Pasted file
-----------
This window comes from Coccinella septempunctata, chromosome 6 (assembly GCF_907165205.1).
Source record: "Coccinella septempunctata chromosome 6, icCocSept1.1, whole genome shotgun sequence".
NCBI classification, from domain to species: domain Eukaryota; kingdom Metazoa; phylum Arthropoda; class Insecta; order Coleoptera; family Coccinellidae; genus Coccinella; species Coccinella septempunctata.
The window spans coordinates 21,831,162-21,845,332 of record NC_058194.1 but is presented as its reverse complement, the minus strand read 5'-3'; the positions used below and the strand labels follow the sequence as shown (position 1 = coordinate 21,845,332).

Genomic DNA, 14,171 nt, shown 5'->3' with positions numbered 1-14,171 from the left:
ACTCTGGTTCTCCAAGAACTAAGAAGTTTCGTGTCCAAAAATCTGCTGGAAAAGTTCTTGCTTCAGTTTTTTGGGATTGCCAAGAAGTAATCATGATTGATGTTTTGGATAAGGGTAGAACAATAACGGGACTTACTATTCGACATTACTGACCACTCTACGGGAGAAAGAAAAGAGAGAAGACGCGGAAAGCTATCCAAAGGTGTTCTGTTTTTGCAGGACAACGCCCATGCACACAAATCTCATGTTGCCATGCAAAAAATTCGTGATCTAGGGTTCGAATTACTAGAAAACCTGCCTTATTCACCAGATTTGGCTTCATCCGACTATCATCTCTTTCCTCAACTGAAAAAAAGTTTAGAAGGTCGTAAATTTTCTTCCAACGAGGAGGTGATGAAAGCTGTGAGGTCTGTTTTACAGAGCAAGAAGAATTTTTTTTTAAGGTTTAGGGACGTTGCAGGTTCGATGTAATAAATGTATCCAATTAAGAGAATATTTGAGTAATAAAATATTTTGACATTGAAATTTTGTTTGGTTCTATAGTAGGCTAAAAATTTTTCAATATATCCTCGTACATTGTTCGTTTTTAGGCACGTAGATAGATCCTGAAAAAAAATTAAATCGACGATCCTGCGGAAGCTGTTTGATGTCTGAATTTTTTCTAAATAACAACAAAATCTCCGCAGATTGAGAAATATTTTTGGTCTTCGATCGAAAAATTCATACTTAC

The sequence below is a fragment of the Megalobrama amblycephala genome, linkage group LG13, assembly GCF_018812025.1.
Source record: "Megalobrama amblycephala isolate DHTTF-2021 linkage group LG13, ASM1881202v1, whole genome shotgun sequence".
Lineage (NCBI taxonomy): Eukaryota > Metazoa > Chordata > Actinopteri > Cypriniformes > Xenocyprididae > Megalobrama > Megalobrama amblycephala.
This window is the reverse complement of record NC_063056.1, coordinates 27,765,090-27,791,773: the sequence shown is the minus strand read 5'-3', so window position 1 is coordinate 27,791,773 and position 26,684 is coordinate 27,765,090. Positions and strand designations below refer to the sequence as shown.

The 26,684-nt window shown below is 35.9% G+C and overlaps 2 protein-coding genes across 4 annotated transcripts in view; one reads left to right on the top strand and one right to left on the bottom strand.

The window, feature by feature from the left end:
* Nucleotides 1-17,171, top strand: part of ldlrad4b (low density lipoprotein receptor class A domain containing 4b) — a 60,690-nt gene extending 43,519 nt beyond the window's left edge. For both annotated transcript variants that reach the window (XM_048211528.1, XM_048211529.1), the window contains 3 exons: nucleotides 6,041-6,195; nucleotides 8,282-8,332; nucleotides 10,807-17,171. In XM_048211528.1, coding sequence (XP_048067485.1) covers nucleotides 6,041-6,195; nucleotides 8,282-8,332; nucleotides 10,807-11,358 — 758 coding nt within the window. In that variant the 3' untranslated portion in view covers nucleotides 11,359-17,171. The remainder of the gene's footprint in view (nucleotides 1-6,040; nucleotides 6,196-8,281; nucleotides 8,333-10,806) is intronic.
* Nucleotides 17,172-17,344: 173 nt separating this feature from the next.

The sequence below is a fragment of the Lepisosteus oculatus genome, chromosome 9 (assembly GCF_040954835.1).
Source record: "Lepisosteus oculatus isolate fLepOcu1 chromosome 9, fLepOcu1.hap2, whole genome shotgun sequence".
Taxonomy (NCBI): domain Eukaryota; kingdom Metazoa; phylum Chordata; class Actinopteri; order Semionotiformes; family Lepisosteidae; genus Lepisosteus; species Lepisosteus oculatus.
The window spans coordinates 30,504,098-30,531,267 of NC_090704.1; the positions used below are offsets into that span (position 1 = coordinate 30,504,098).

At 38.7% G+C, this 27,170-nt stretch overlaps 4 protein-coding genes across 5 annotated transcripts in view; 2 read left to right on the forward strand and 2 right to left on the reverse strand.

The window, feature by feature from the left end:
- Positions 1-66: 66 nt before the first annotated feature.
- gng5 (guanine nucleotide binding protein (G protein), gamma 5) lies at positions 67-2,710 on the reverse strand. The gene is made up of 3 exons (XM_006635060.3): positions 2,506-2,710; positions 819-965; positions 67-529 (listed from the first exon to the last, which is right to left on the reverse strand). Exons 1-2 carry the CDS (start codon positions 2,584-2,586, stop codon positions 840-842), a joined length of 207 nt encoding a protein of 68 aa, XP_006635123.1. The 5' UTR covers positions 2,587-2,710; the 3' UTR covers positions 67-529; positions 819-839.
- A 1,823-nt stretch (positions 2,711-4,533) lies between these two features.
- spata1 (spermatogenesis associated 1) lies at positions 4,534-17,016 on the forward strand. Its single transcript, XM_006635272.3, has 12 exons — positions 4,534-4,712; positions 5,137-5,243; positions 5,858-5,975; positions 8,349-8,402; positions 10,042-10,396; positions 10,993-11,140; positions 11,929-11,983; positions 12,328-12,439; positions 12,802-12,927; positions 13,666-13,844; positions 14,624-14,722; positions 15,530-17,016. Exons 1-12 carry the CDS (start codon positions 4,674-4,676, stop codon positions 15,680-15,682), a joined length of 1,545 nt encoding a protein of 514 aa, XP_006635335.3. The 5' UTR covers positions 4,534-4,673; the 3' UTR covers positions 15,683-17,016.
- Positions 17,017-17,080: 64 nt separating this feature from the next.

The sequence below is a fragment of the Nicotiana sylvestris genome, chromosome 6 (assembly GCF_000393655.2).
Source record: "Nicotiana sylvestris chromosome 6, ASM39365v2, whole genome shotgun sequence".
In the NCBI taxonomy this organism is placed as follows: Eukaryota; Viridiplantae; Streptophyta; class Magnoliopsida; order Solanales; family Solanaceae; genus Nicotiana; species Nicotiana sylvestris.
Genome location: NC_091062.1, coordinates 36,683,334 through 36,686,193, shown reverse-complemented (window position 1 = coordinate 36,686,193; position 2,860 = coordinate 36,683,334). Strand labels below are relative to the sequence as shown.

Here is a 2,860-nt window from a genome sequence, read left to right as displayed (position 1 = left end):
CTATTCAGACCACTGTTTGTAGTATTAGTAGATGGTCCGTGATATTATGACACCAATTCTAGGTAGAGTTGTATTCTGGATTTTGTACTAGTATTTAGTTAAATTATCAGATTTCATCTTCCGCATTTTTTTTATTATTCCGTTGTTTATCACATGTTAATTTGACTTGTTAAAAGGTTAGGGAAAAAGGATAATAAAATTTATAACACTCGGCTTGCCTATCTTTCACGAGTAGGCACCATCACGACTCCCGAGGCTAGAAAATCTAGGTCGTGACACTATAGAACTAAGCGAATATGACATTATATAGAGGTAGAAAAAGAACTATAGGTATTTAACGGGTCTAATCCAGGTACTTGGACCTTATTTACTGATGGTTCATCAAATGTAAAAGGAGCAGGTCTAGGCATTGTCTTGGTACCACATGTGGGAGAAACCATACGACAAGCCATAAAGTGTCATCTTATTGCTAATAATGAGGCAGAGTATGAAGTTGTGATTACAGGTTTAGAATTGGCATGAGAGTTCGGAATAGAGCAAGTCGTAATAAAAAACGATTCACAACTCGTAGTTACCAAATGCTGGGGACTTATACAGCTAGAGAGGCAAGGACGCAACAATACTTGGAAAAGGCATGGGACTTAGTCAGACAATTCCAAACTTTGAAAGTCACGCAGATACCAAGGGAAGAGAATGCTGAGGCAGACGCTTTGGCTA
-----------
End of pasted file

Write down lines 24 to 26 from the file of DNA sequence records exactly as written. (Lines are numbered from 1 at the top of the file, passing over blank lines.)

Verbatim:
- spata1 (spermatogenesis associated 1) lies at positions 4,534-17,016 on the forward strand. Its single transcript, XM_006635272.3, has 12 exons — positions 4,534-4,712; positions 5,137-5,243; positions 5,858-5,975; positions 8,349-8,402; positions 10,042-10,396; positions 10,993-11,140; positions 11,929-11,983; positions 12,328-12,439; positions 12,802-12,927; positions 13,666-13,844; positions 14,624-14,722; positions 15,530-17,016. Exons 1-12 carry the CDS (start codon positions 4,674-4,676, stop codon positions 15,680-15,682), a joined length of 1,545 nt encoding a protein of 514 aa, XP_006635335.3. The 5' UTR covers positions 4,534-4,673; the 3' UTR covers positions 15,683-17,016.
- Positions 17,017-17,080: 64 nt separating this feature from the next.

The sequence below is a fragment of the Nicotiana sylvestris genome, chromosome 6 (assembly GCF_000393655.2).